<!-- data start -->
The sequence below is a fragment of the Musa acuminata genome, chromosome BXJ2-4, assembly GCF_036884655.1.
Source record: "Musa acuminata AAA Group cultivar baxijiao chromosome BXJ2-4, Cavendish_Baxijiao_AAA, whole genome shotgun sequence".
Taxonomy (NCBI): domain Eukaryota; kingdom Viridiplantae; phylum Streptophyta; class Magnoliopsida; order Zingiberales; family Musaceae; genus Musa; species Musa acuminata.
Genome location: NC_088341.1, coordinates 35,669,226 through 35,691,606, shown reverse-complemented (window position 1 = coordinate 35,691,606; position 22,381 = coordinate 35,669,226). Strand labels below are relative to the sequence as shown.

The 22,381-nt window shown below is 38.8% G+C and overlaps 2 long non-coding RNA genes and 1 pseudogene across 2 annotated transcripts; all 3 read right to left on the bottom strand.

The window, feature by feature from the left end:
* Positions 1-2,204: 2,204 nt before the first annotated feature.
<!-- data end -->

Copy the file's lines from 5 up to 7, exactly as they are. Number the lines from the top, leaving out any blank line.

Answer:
The 22,381-nt window shown below is 38.8% G+C and overlaps 2 long non-coding RNA genes and 1 pseudogene across 2 annotated transcripts; all 3 read right to left on the bottom strand.

The window, feature by feature from the left end:
* Positions 1-2,204: 2,204 nt before the first annotated feature.